given by dx = d cos(a) dy = d sin(0t)
where d is the magnitude (length) of the vector. Using the Pythagorean theorem we
can write: d2 : dXZ + dyl
Two vector are added by adding the corresponding components:
c=a +b => cx=ax +bx andCy=ay +by
Also: tip—totail method, trigonometric functions Kinematics in 2 dimensions
In problems that involve two or more velocities pointng into different directions we
have to use vector addition to determine the resulting velocity Typical problems: A boot crossing a river“. time to reach the other side,
displacement along the shore line etc. Or an airplane ﬂying in some direction and
wind blowing from a different direction. Problem solving: Make a drawing. Indicate the velocity vectors and the
displacement vectors but be sure not to mix them up! Use trigonometry to deterime
the unkowns in the problem. Projectile Motion
The modem in the horizontal and the vertical direction are independent. We use our kinematics equation separately for the vertical and horizontal components. In our problems the acceleration due to gravity is the only acceleration. Which means we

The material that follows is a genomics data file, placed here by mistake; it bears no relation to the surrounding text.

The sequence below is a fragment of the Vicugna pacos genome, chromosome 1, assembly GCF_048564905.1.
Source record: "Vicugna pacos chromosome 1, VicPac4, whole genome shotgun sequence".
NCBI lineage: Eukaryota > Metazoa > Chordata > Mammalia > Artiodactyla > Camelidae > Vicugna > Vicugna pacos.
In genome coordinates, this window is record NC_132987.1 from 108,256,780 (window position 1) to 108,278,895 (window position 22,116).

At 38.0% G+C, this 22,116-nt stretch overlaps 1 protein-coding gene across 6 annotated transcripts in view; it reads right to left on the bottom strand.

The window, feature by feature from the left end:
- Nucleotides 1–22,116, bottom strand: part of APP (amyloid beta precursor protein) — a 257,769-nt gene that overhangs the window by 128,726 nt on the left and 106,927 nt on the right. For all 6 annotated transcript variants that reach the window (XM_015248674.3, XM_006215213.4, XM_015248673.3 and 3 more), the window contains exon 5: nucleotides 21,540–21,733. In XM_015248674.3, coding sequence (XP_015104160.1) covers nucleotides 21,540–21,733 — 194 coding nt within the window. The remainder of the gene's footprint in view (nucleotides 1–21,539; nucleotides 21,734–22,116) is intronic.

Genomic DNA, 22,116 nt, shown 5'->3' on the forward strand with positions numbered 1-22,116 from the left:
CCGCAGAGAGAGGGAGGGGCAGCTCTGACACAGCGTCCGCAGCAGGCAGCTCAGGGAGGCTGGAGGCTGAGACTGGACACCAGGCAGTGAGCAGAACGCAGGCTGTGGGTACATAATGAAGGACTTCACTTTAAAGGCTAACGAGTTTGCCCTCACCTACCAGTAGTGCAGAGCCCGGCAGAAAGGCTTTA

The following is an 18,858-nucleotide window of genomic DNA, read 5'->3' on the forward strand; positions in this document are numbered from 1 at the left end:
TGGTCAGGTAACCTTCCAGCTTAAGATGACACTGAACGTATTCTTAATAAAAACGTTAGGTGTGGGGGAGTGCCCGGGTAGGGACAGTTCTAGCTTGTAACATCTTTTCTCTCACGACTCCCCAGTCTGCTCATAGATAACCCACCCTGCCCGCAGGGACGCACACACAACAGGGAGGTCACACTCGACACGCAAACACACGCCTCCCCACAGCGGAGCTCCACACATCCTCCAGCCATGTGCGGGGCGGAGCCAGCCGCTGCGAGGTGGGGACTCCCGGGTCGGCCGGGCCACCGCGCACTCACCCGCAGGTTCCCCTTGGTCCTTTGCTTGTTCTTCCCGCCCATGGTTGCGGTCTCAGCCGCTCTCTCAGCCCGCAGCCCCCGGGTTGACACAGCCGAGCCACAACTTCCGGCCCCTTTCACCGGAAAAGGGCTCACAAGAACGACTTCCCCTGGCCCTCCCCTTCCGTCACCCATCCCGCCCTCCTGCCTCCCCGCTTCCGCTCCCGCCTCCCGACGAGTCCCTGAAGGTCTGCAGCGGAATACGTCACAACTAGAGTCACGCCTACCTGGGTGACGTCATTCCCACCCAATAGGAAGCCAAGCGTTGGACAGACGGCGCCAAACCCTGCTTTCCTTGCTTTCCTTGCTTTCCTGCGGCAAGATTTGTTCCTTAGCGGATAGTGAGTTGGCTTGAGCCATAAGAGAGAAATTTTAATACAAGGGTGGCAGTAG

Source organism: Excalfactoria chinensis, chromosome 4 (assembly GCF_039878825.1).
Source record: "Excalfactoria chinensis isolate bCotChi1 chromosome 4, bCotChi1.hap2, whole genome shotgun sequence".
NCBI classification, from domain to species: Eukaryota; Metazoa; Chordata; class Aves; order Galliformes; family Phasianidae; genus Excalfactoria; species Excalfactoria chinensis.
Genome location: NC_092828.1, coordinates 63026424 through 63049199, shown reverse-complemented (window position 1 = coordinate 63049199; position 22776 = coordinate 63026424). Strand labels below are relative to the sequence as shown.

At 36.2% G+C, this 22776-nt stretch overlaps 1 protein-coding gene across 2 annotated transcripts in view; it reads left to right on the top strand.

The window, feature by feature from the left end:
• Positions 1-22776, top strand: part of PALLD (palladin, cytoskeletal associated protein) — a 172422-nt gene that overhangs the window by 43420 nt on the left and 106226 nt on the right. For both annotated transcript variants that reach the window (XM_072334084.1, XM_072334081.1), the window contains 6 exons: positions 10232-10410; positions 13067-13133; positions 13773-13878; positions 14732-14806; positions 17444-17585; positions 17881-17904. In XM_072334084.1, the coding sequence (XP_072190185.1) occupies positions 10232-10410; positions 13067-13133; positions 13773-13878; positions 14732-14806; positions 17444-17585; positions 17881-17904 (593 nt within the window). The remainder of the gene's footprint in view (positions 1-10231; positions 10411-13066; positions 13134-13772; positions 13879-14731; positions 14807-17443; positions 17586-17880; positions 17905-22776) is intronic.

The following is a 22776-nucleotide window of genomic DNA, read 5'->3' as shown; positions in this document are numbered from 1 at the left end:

have constant motion (ie v = const) in the horizontal direction and the motion of a
falling body in the vertical direction. [fy is taken upward positive,we have: Horizontal (x) Vertical (y)
Vx = Vox Vy = Voy ' gt
X=X0+V0xl y=yO+Vle11Qgt2 Vyz = Voyz ' 2 g(y ' Yo) Problem solving: Make a drawing. Deﬁne your coordinate system. This deﬁnes
the starting point of the motion (x0, yo) and the positive y  direction with respect to the direction of the acceleration due to gravity. Note: It is not required to place the
origin of the coordinate system at the origin of the motion (ie x0 = 0, yo = O) .
However, should you choose a different deﬁnition, you must include the correct x0
and yo into you calculation! Range: starting at ground level, the range is given by
R = vczlg sin(20t) => longest range for a = 450 Dynamics:
Newton’s lst law: Every object continues in its state of rest or of uniform speed in a straight line
unless it is compelled to change that state by a net force acting on it. Newton’s 2nd Law: The acceleration of an object is directly proportional to the net force acting on it and